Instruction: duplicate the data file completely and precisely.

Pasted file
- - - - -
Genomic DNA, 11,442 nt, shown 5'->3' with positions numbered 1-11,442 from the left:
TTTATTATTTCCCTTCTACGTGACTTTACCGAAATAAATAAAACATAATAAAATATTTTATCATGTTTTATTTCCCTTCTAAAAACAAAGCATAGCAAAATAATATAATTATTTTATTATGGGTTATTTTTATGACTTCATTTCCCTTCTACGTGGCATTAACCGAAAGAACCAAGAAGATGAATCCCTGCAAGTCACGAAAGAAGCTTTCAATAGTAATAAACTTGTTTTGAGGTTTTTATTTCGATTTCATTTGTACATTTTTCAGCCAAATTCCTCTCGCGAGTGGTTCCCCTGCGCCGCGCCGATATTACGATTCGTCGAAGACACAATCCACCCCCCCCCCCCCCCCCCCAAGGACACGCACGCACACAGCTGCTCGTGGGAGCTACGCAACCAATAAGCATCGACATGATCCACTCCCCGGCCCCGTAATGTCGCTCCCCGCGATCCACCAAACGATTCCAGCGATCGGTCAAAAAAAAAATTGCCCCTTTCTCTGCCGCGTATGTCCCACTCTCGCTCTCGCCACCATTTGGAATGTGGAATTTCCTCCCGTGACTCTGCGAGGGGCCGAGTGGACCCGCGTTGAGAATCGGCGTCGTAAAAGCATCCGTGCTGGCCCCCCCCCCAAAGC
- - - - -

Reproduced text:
Genomic DNA, 11,442 nt, shown 5'->3' with positions numbered 1-11,442 from the left:
TTTATTATTTCCCTTCTACGTGACTTTACCGAAATAAATAAAACATAATAAAATATTTTATCATGTTTTATTTCCCTTCTAAAAACAAAGCATAGCAAAATAATATAATTATTTTATTATGGGTTATTTTTATGACTTCATTTCCCTTCTACGTGGCATTAACCGAAAGAACCAAGAAGATGAATCCCTGCAAGTCACGAAAGAAGCTTTCAATAGTAATAAACTTGTTTTGAGGTTTTTATTTCGATTTCATTTGTACATTTTTCAGCCAAATTCCTCTCGCGAGTGGTTCCCCTGCGCCGCGCCGATATTACGATTCGTCGAAGACACAATCCACCCCCCCCCCCCCCCCCCCAAGGACACGCACGCACACAGCTGCTCGTGGGAGCTACGCAACCAATAAGCATCGACATGATCCACTCCCCGGCCCCGTAATGTCGCTCCCCGCGATCCACCAAACGATTCCAGCGATCGGTCAAAAAAAAAATTGCCCCTTTCTCTGCCGCGTATGTCCCACTCTCGCTCTCGCCACCATTTGGAATGTGGAATTTCCTCCCGTGACTCTGCGAGGGGCCGAGTGGACCCGCGTTGAGAATCGGCGTCGTAAAAGCATCCGTGCTGGCCCCCCCCCCAAAGC